# On rings isomorphic to the ring of integers…

I have a question that I can't seem to figure out:

Let $R$ be a commutative ring with identity. Note that under addition $R$ is an abelian group. Suppose every subgroup of this group is an ideal. Show that $R$ is isomorphic to the ring of integers or to the integers mod $n$.

I realize $\Bbb Z$ has such a property, and that if $R$ is infinite, we are in case 1, and if it is finite, then case 2, but despite a bunch of manipulating I can't get a sufficient proof working. Any help?

Consider the subgroup of $(R,+)$ generated by the identity $1$. By hypothesis this is an ideal. But an ideal containing $1$ is the entire Ring. That means that each $r\in R$ has the form $n\cdot 1$.

Now there are two cases: Either there is a minimal $n\in \Bbb N$ such that $n\cdot 1=0$ (this is called the characteristic of $R$), or $R$ has infinitely many elements of the form $k\cdot 1,\ k\in \Bbb Z$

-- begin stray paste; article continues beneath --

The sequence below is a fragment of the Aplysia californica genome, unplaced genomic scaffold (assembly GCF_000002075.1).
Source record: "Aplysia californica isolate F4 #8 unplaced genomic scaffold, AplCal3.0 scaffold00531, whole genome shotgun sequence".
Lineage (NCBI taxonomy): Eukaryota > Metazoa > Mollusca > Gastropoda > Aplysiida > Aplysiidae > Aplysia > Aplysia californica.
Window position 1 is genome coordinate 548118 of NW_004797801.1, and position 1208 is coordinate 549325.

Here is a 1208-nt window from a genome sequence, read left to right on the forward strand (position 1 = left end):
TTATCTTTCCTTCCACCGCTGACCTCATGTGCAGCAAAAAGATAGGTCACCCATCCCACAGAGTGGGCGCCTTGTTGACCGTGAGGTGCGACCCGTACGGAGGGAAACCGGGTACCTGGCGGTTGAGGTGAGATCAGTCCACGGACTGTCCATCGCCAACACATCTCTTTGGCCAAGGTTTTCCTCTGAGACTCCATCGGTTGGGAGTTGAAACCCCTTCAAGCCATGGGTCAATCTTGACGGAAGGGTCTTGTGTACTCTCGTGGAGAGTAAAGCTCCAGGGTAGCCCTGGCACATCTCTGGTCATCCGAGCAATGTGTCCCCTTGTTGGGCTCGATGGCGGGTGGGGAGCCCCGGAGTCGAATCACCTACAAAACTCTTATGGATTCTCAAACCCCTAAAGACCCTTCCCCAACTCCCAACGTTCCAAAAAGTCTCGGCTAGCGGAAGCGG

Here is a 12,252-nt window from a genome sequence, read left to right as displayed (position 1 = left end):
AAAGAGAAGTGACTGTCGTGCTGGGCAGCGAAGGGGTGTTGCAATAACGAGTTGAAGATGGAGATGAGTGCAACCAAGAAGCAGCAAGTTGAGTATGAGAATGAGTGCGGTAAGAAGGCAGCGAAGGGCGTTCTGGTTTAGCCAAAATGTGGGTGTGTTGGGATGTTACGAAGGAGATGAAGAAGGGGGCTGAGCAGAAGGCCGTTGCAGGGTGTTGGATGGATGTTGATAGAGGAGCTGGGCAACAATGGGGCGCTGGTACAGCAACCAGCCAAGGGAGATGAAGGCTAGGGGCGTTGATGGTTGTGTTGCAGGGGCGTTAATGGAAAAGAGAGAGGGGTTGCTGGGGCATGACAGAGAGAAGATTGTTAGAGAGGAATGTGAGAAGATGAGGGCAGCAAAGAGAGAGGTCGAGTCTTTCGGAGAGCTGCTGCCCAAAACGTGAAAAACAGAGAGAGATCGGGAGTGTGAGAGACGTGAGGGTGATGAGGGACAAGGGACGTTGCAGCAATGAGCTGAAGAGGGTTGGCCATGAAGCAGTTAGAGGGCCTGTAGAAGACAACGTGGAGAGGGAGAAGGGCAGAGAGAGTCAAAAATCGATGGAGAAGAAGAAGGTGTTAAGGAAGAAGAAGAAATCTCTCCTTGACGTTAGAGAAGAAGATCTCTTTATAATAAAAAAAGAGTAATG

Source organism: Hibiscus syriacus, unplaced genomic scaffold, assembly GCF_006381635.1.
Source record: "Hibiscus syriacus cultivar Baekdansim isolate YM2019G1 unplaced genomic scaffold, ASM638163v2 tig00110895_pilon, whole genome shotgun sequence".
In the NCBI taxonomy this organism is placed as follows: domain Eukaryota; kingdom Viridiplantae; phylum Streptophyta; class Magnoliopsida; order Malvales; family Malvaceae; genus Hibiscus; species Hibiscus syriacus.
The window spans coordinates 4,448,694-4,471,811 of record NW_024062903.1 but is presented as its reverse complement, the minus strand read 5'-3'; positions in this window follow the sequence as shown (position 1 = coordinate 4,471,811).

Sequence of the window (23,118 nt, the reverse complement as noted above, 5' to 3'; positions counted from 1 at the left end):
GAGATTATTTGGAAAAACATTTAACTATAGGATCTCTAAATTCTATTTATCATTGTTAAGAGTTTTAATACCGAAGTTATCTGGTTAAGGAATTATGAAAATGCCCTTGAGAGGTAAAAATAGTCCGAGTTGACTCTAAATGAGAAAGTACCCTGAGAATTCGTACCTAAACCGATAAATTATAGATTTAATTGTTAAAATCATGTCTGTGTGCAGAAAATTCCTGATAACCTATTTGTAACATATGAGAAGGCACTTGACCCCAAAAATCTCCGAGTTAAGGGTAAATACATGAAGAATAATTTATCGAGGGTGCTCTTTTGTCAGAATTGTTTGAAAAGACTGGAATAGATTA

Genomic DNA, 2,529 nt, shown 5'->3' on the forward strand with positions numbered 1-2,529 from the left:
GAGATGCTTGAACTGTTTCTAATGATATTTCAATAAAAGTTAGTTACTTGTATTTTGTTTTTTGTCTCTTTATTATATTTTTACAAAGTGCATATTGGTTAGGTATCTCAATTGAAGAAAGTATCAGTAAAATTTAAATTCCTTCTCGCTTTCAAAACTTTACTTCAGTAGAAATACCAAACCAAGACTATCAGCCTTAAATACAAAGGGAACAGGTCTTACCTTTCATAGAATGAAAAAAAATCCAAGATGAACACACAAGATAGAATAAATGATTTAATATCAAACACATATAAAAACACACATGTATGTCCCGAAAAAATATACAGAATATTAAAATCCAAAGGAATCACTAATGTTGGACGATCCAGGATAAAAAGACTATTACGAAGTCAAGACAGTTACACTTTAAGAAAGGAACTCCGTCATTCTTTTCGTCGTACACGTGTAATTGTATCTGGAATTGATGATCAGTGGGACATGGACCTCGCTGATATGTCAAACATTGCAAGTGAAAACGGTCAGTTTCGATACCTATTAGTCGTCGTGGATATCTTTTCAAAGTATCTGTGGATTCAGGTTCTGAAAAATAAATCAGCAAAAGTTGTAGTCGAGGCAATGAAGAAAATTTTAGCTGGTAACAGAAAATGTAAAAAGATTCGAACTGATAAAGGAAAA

• Why do we need all subgroups to be ideals then, if using the ideal generated by 1 is sufficient? – Johnny Apple Aug 22 '13 at 2:10
• @AnthonyVasaturo: Because that is also necessary. If $R$ is isomorphic to $\Bbb Z$ or $\Bbb Z_n$, then each subgroup is an ideal. But you are right it would suffice to require that $\langle 1\rangle$ is an ideal. I think they did not want to spoil the solution of this problem. – Stefan Hamcke Aug 22 '13 at 2:12
• What I am saying is, why in the question didn't they just say, suppose the subgroup generated by 1 is an ideal? EDIT: sorry I am just learning how this site works, I didn't see your full answer before I Replied. – Johnny Apple Aug 22 '13 at 2:14
• @AnthonyVasaturo: Because they wanted you to think about which subgroup you should consider. – Stefan Hamcke Aug 22 '13 at 2:15

Hint: $\{n\cdot 1_R: n\in\mathbb Z\}$ is an ideal of $R$.

Hint

The group $\langle 1\rangle$ is an ideal so for $a\in A,\ a.1\in \langle 1\rangle$.